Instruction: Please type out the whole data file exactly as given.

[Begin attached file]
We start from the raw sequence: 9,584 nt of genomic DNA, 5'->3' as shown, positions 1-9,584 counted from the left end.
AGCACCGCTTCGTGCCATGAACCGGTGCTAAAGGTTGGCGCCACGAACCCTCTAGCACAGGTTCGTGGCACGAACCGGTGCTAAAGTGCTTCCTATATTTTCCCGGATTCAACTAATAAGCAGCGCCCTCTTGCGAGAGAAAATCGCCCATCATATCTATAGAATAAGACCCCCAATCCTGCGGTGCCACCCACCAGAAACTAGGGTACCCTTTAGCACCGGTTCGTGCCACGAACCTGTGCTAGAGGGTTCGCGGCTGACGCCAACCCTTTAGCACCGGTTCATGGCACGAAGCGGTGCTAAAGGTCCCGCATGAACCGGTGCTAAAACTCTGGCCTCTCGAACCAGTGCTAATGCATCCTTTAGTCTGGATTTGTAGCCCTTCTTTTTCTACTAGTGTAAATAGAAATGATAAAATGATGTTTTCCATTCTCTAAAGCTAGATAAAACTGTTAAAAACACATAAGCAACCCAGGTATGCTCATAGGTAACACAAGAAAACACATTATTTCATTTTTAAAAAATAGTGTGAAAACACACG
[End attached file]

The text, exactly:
We start from the raw sequence: 9,584 nt of genomic DNA, 5'->3' as shown, positions 1-9,584 counted from the left end.
AGCACCGCTTCGTGCCATGAACCGGTGCTAAAGGTTGGCGCCACGAACCCTCTAGCACAGGTTCGTGGCACGAACCGGTGCTAAAGTGCTTCCTATATTTTCCCGGATTCAACTAATAAGCAGCGCCCTCTTGCGAGAGAAAATCGCCCATCATATCTATAGAATAAGACCCCCAATCCTGCGGTGCCACCCACCAGAAACTAGGGTACCCTTTAGCACCGGTTCGTGCCACGAACCTGTGCTAGAGGGTTCGCGGCTGACGCCAACCCTTTAGCACCGGTTCATGGCACGAAGCGGTGCTAAAGGTCCCGCATGAACCGGTGCTAAAACTCTGGCCTCTCGAACCAGTGCTAATGCATCCTTTAGTCTGGATTTGTAGCCCTTCTTTTTCTACTAGTGTAAATAGAAATGATAAAATGATGTTTTCCATTCTCTAAAGCTAGATAAAACTGTTAAAAACACATAAGCAACCCAGGTATGCTCATAGGTAACACAAGAAAACACATTATTTCATTTTTAAAAAATAGTGTGAAAACACACG